Unfortunately for these senders, the Court has addressed this issue and concluded that “a copyright holder must consider the existence of fair use before sending a takedown notification” and “form a subjective good faith belief that a use is not authorized[.]” Id at 1153.

Therefore, if the sender did not conduct a good faith, fair use evaluation before sending the takedown notice, they can be subject to liability, including damages, attorneys’ fees, and costs.

If you have been the subject of a bad-faith DMCA takedown notice, you should contact an attorney at Smith & Associates for a free consultation to discuss your situation and your potential remedies.

Software Licensing and Enforcement

Software is rarely sold anymore, it is usually licensed. These licenses restrict how the software can be used and if the software can be resold. Even open source licenses, which convey rights to the users instead of take them away, have conditions on how the software can be used. When considering what to include in a software license or which open source license to use, it is important to consider how software licenses are enforced and what terms you want in your license.

License Terms vs. Covenant Terms

The enforceability of the license depends on what clause in the license is being breached and what remedy the developer is seeking. When someone breaches a copyright license, the courts look to the term that was breached to determine if it limited the scope of the license or if it was a mere covenant in the contract. For example, if the term limited the distribution method of the code, it would most likely be considered to be restricting the scope of the license. However, if the term involved how warranty claims were to be submitted, it would most likely be considered a mere covenant.

If the term being breached is considered a mere covenant, the remedies available are the traditional breach of contract remedies. While there are many of these remedies, for the most part this means that the remedy will be actual damages – how much money was actually lost because of the breach. This is not very easy to determine as the amount must be proven by evidence. For example, terms regarding the warranty of the software are usually considered covenants.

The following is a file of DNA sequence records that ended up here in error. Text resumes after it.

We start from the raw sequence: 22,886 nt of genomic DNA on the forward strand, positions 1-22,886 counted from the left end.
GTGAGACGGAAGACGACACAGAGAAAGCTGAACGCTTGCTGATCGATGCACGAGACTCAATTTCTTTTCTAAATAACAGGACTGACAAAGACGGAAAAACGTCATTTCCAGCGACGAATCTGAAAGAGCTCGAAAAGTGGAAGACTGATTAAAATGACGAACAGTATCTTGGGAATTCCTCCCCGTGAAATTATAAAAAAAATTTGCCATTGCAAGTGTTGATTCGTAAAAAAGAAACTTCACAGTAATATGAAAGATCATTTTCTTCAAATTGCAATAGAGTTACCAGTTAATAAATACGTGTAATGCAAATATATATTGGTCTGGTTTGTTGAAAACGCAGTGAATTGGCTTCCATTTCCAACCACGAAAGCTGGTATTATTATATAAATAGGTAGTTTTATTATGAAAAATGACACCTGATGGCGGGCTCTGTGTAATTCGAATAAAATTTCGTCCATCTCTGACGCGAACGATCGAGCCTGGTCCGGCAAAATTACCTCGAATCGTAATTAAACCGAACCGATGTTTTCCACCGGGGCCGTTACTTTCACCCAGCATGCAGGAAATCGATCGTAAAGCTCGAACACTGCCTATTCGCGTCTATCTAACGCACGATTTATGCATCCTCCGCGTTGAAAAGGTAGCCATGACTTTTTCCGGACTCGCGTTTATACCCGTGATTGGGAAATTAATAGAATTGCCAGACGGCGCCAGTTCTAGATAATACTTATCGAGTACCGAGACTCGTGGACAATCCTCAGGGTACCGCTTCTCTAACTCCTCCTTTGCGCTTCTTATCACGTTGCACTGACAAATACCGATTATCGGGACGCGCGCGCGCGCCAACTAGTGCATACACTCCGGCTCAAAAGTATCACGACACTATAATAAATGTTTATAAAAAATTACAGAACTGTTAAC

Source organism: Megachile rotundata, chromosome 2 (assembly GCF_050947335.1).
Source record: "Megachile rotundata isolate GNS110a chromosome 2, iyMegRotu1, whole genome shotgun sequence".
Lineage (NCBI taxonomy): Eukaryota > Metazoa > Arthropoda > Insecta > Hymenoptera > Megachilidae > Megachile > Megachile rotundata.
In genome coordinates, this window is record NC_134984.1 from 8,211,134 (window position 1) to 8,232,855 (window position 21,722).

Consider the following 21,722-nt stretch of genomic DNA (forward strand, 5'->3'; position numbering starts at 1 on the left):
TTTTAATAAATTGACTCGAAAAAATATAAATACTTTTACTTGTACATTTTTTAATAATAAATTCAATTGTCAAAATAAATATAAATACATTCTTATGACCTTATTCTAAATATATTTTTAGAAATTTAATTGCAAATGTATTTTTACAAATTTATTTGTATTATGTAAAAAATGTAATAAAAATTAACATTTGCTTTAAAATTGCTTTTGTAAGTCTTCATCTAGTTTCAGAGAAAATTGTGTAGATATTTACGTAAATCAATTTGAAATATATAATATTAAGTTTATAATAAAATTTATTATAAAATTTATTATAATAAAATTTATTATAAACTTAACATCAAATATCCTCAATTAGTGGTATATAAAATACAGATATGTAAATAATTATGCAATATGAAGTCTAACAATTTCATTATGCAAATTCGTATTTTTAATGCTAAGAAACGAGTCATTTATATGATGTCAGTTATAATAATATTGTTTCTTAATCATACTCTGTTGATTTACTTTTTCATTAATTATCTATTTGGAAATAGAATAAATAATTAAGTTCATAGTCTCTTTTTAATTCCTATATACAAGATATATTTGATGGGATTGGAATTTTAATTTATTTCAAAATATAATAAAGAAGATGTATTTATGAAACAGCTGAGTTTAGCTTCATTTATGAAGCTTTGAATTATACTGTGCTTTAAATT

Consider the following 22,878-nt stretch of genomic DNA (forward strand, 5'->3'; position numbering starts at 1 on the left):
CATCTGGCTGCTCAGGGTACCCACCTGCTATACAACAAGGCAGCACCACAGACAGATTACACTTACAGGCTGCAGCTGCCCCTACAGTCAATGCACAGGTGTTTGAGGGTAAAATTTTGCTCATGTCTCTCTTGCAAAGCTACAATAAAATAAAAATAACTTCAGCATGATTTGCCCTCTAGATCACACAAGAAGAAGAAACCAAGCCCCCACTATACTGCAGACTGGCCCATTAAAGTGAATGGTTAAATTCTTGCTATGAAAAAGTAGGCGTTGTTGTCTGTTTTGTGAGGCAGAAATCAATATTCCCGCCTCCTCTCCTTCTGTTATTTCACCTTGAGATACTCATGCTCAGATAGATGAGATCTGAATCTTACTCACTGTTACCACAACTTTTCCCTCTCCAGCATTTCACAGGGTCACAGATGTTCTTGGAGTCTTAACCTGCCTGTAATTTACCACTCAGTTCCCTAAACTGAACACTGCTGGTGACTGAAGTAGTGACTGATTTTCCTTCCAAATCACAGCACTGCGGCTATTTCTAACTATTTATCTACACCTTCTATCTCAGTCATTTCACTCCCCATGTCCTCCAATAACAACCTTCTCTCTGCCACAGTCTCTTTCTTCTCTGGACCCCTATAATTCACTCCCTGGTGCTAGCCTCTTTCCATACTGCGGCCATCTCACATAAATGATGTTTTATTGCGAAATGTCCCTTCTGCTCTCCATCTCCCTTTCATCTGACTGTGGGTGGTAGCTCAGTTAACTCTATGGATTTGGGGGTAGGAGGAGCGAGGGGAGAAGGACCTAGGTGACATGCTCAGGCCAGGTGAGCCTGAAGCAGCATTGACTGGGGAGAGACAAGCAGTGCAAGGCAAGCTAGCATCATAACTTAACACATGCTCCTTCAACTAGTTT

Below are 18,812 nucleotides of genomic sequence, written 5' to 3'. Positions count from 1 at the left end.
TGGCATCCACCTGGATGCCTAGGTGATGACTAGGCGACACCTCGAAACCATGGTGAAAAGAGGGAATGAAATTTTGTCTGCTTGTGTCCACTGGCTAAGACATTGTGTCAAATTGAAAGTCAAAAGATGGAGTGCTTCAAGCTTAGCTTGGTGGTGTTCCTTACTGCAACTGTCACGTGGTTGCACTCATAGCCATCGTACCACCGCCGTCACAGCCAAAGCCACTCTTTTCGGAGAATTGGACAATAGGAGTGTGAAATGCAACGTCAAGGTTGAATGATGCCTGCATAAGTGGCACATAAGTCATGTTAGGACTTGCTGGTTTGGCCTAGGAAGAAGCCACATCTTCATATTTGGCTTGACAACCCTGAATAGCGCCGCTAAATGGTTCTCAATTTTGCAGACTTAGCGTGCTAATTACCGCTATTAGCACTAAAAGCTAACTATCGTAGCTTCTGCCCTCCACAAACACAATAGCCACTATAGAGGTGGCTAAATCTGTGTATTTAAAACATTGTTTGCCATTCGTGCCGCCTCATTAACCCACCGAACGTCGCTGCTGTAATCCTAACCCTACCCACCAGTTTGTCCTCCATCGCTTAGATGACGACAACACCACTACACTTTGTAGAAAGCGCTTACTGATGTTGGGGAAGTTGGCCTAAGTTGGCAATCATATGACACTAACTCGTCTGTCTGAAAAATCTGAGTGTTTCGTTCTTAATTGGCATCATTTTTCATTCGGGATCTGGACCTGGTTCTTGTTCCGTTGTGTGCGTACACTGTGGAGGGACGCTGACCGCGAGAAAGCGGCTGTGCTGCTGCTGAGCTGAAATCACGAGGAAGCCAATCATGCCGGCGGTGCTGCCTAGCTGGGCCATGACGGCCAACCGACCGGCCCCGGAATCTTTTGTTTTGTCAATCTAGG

If the term being breached is limiting the license, then the breach is considered copyright infringement. This has advantages over a breach of contract action. The most important being that if the copyright was registered with the Copyright Office before the infringement, the copyright holder may be entitled to statutory damages between $750.00 and $150,000.00 per infringement. The copyright holder may also be entitled to attorney’s fees and costs. If the work is not registered before the infringement, the copyright holder is usually stuck having to prove the actual damages from the infringement. Whether or not the work was registered before the infringement, the copyright holder can also ask the court for an injunction to prevent the infringer from continuing to use the software.

When a developer is ready to license her software, what should she look out for?

  • Register the software with the Copyright Office. As stated above, having the work registered opens the door to remedies that do not require proof of damages. To make this even more attractive, it only costs $35.00 to register. There is no reason not to do this.
  • Ensure that your goals are met by the license. Whether you are using an open source license or a custom license, make sure that the terms that control the way your software is distributed are written in a way that actually accomplishes what YOU want to have happen with your software. Do not settle on a license because it is popular. Ensure that its terms meet the goals of your software project.
  • Consider a liquidated damages clause for covenants. Proving actual damages, especially with software licenses is extremely difficult to do. A liquidated damages clause can give a number to the actual damages in the case that one party breaches.
  • Prepare for if things go bad. You may want to disclaim any liability and warranties. You may also want to add a clause for attorney’s fees and costs. Also, you may want to add a choice of forum or arbitration clause to determine where or how any dispute would be handled.

What if someone is breaching your license?

  • If you have not done so already, register your work with the Copyright Office. To bring a claim in federal court, the work must first be registered. Get that process started as soon as possible.
  • Consider alternate options. If you have not registered with the Copyright Office prior to the infringement, or if the infringer has no money, a federal lawsuit may not be worth it financially. However, the Digital Millennium Copyright Act (DMCA) may offer some cheaper alternatives. This act offers a takedown procedure that asks web hosts to remove infringing material. If they refuse, they can be held liable for infringement. If the infringing work is being distributed via the Internet, a DMCA takedown notice may be a viable alternative to prevent the infringer from continuing to distribute the work without breaking the bank.
  • Talk to an attorney. Every situation is unique. An attorney can help you understand your situation and what your rights and options are.

If you or your company need help writing or enforcing a software license, contact us at Smith & Associates.